I would like to see how fast you go with 15 hp on these boats.?
                            has any of you had problems with going to fast other than keeping the canoe level? Any wrecks you wanna tell us about?
                            I think the idea of the Sponsons is a great idea. I have a couple of sets I keep for my rental fleet incase I have some very worried customers . I can adjust how much of the sponson sets near the water so it doesn't even touch the water surface until it is almost too late. and then it catches you. This would work good with power so they would not be creating drag as you motor along, but if it starts getting a little Western, you have the secondary stablizer that kicks in before you take on water or tip over..
                            When you come to a fork in the trail, take it!

                            Rentals for Canoes, Kayaks, Rafts, boats serving the Kenai canoe trail system and the Kenai river for over 15 years.


                            • #29

                              the sponcers are good in a lake or a very large river but most of the rivers I run, I don't like them as when you come down a stream an you turn a bend an there is a sweeper an it goes right along the side of the canoe the same with a side mount motor great on lakes or very large rivers but most of the rivers in South central it would be bad news I don't recall but I run my Canoe standing up I can see over the bow I do set down when the motor stops or the river looks real bad but 98% of the time I stand up to run Sid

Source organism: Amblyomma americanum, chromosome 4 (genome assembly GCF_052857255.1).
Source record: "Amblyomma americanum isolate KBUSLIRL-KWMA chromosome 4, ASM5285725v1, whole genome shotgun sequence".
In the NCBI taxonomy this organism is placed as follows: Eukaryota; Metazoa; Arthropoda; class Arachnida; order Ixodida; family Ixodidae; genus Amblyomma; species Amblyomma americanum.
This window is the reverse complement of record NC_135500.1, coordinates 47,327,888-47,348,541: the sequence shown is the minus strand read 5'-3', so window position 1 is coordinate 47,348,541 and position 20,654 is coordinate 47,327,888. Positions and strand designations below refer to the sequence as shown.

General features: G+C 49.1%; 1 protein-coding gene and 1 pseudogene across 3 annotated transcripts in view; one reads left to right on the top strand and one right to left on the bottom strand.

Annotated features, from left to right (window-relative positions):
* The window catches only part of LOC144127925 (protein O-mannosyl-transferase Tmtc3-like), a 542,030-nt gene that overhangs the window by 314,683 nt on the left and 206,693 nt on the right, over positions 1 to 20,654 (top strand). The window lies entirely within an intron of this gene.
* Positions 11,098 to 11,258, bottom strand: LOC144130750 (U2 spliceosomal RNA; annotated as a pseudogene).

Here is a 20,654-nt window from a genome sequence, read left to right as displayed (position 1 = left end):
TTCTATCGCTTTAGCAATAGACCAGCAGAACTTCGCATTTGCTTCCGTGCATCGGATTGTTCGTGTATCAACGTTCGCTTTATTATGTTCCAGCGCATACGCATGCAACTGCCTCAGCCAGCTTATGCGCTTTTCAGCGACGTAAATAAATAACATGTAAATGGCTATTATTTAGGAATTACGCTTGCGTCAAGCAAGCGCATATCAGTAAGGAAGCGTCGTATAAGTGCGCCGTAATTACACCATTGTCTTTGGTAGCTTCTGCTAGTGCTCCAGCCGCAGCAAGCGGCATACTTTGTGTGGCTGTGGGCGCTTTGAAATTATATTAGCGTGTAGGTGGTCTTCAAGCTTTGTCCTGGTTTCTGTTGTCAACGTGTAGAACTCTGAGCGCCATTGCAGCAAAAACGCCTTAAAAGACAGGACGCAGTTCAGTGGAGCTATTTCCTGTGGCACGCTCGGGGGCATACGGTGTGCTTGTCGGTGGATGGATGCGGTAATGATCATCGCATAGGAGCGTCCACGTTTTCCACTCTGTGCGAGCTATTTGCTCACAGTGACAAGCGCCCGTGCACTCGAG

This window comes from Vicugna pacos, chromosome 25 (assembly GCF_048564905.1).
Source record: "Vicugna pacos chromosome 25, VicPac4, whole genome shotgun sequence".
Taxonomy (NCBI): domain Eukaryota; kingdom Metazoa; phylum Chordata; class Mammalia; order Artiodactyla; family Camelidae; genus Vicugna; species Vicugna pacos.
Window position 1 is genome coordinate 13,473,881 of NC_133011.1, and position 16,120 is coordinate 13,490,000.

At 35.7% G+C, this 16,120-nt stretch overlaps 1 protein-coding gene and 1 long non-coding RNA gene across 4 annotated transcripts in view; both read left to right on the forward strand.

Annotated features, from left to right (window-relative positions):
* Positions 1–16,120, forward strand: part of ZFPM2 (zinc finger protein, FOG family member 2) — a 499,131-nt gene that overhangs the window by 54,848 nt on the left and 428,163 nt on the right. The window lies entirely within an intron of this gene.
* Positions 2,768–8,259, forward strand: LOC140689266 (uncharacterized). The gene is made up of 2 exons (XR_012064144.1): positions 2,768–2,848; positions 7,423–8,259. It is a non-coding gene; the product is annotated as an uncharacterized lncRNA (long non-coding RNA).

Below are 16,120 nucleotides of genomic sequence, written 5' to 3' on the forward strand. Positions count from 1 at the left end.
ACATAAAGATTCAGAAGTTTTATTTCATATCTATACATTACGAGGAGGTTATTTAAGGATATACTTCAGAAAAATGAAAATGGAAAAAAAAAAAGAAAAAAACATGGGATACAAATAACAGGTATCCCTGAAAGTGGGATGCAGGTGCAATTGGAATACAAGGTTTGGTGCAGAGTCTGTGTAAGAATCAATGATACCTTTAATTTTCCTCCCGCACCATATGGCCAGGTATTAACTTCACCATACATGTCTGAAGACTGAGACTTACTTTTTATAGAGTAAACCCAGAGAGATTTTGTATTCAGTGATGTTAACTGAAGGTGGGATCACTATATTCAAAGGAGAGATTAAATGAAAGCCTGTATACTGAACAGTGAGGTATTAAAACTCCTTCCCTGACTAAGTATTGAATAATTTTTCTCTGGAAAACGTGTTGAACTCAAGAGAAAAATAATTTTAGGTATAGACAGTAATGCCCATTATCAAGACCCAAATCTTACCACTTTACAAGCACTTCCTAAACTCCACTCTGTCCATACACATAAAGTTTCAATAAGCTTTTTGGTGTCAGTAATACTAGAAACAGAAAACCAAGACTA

• #30
                                outriggers...15 horse...and speed....

                                The outriggers I use are foam floats that are suspended from alum. arms that are inserted into an alum. fixture that clamps to the gunwales, putting the floats over 6' apart and very stable...I tried using them while underway, but they got me too wet....I think the boat doesn't need them underway....but they're great for fishing or, perhaps, if you're going to shoot from the canoe....check Cabela's online to see what they look like.... as Sid said, they get in the way in the places where these canoes really excell....

                                Haven't had any requires being judicious with the throttle and using good judgement....We don't go 16mph all the time...the 15 horse can creep around at the slowest speeds in a quiet and miserly fashion...the thought that I have too much power never crossed my mind.

                                Standing while driving...I assume you too are using an articulated 50" tiller extension...I stand or sit right behind the rear seat is the 6 gallon bucket I stuff my sleeping bag in (also my camp seat)...I can see over the bow fine, but my 210#...6'4" partner/bow ballast... well - I have to look around him....standing is fine but I don't find it comfortable at bucket seat seems more stable and relaxing then....

                                Alaskacanoe...These canoes rigged with 10 to 15 horse motors, lifts, skirting, Rockhopper guards, tiller extensions, plastic runners and so on, are inappropriate for a rental fleet or novices...they are adaptations of
                                an existing design to do things it was never really meant to do...they are adapted for our unique Alaskan conditions and much the same way Piper SuperCubs have been modified...wing extensions, custom flaps, bigger engines, tundra tires, etc to do things the designers never taking off in 50 feet, become today's premier Alaskan bush plane....

                                And I don't have to pull a trailer - it rides atop my suits me.